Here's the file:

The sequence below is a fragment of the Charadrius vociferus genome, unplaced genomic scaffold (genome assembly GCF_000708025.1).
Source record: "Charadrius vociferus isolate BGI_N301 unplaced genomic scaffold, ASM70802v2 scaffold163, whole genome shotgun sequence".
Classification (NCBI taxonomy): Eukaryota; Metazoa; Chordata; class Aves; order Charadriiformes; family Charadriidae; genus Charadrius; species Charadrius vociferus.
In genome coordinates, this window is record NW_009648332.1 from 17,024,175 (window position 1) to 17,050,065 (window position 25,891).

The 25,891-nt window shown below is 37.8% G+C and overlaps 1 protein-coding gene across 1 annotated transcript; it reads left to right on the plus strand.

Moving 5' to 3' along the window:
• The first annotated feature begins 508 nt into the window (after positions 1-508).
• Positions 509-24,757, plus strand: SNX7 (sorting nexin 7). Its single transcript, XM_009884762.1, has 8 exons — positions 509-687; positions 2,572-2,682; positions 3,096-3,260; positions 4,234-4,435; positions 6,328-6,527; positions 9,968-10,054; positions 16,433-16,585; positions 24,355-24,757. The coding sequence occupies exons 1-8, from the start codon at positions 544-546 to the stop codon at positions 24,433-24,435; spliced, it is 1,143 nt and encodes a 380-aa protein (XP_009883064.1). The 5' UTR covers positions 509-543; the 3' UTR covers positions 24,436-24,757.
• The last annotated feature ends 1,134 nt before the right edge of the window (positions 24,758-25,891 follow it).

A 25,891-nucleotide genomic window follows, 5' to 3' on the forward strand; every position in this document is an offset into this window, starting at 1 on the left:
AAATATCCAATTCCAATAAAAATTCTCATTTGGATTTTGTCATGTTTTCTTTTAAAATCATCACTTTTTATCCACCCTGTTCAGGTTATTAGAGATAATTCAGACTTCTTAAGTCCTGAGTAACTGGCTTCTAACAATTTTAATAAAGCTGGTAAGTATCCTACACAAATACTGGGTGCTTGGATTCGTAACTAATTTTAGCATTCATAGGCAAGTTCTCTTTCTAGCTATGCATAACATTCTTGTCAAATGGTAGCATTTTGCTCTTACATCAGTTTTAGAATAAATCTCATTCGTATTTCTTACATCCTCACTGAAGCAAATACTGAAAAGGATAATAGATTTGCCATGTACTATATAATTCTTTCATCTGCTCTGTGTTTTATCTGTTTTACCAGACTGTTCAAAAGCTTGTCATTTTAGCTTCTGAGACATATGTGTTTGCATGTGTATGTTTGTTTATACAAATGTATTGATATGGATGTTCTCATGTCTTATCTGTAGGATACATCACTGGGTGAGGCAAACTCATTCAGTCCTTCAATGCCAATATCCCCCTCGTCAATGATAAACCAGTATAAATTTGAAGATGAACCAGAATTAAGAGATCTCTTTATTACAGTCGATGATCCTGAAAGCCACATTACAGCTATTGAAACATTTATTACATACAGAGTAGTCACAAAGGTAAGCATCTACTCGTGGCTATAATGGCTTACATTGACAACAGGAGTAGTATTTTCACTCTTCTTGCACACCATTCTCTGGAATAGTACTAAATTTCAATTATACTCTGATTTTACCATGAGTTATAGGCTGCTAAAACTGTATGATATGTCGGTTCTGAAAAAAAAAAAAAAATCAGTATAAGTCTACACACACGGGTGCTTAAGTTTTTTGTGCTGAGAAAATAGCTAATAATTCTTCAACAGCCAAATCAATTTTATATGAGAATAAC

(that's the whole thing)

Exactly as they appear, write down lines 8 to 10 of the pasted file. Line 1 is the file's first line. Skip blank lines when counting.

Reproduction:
• Positions 509-24,757, plus strand: SNX7 (sorting nexin 7). Its single transcript, XM_009884762.1, has 8 exons — positions 509-687; positions 2,572-2,682; positions 3,096-3,260; positions 4,234-4,435; positions 6,328-6,527; positions 9,968-10,054; positions 16,433-16,585; positions 24,355-24,757. The coding sequence occupies exons 1-8, from the start codon at positions 544-546 to the stop codon at positions 24,433-24,435; spliced, it is 1,143 nt and encodes a 380-aa protein (XP_009883064.1). The 5' UTR covers positions 509-543; the 3' UTR covers positions 24,436-24,757.
• The last annotated feature ends 1,134 nt before the right edge of the window (positions 24,758-25,891 follow it).

A 25,891-nucleotide genomic window follows, 5' to 3' on the forward strand; every position in this document is an offset into this window, starting at 1 on the left: